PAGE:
How did you spend World Hepatitis Day?

For me it flew by in a flurry of interviews. Recognising that many people are not comfortable with disclosing their HCV status, and also recognising that the genie left THAT particular bottle a while ago for me, I’m happy to be a public face for hepatitis C treatment and cure.

As a person with lived experience of the virus, as well as a person who has been cured of it, I am in a great position to be able to speak with commitment and gusto about the need for equitable access to treatment for everyone. It’s a point I try to hammer home each time I speak to someone about the subject: everyone deserves the opportunity to have these drugs. Get tested, get treated, get cured. It’s my mantra. I’m pretty sure I say it in my sleep.

Tested, treated, cured.

I was able to acknowledge the great gains made here in Australia this year, with the announcement in December 2015 that direct acting antivirals (DAAs) would be available through our government-run medical system for everyone with HCV. This included people who inject drugs (PWID) and those people currently incarcerated. After all, to successfully eridicate this virus as a public health risk, they are some of the people we need to reach out to and treat.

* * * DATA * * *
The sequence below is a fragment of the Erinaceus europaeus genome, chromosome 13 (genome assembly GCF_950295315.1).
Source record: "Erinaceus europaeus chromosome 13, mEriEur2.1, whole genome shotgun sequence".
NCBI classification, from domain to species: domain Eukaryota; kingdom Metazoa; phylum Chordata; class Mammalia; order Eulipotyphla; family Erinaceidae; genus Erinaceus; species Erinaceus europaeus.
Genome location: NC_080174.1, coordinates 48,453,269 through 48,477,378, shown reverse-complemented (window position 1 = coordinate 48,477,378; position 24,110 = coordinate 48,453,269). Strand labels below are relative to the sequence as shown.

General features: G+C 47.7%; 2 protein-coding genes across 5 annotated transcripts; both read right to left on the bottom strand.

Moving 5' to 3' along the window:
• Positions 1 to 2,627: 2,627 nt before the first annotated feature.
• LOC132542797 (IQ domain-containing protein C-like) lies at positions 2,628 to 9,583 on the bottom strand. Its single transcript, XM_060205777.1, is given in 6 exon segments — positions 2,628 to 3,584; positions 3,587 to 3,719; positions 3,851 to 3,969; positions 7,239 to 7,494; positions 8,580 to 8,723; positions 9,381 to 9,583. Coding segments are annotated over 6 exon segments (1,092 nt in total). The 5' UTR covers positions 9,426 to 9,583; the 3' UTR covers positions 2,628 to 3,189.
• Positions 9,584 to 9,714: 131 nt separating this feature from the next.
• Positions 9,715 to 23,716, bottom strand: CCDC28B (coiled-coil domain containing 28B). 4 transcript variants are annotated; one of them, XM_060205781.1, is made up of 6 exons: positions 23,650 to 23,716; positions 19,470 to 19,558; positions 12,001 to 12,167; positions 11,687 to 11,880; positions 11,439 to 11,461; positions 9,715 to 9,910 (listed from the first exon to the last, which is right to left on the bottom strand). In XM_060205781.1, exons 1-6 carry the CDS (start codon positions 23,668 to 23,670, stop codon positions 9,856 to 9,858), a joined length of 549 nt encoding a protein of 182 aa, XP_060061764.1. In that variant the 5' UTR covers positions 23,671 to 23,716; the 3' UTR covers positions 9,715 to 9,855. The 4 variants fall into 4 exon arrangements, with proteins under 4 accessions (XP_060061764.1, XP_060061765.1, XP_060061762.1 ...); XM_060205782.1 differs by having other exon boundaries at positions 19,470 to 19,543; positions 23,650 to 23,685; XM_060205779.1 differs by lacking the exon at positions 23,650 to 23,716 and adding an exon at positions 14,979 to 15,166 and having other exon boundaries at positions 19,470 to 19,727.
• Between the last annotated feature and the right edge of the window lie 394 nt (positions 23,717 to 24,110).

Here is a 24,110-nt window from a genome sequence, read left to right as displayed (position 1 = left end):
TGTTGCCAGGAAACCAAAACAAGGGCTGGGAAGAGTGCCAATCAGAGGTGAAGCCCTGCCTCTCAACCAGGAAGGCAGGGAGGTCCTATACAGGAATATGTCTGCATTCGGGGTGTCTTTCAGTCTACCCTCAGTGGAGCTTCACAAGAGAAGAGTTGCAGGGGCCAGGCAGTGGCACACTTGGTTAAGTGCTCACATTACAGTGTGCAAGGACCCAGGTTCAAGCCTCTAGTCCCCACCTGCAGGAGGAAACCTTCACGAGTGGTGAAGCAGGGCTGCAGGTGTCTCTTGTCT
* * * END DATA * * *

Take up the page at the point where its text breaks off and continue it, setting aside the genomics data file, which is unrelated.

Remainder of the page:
As I said in one of the interviews, the capacity to advocate for access to treatment was a momentous thing for me. To think that the advocacy and action of people, some of whom I know well, led to such a decision by the government - it was a genuinely wonderful moment. It’s not often your actions have such an impact on the lives of so many other people, but this was one of those times.

As of the 28th July, World Hepatitis Day, there have been close to 20,000 Australians start treatment with the new DAAs. We know that almost 95% of them will be cured. We stand a real chance of eliminating hepatitis C as a health problem in this country. Thirty years ago, the virus didn’t have a name, but it had a life sentence. Today we have named it, and told it that its time is coming to an end.

For those who are interested, here are the links to the interviews I did.

I was really chuffed to be able to go on ABC Regional radio 12 months to the day I publicly acknowledged that I was being treated for hep C and share the happy ending I have had thus far. The interviewer Kelly Fuller was on this journey along with me and allowed me to share it with her listeners.

ABC Interview no longer available

Prime TV our local tv station are also very good at helping spread important messages and there the lovely Cassandra interviews some old woman about the importance of being tested, treated and cured.

Prime Interview

And of course our great print media came to the party as well, printing a great interview with my friend Steve and me (or as I call us, the Abbott and Costello of Hepatitis).

Northern Daily Leader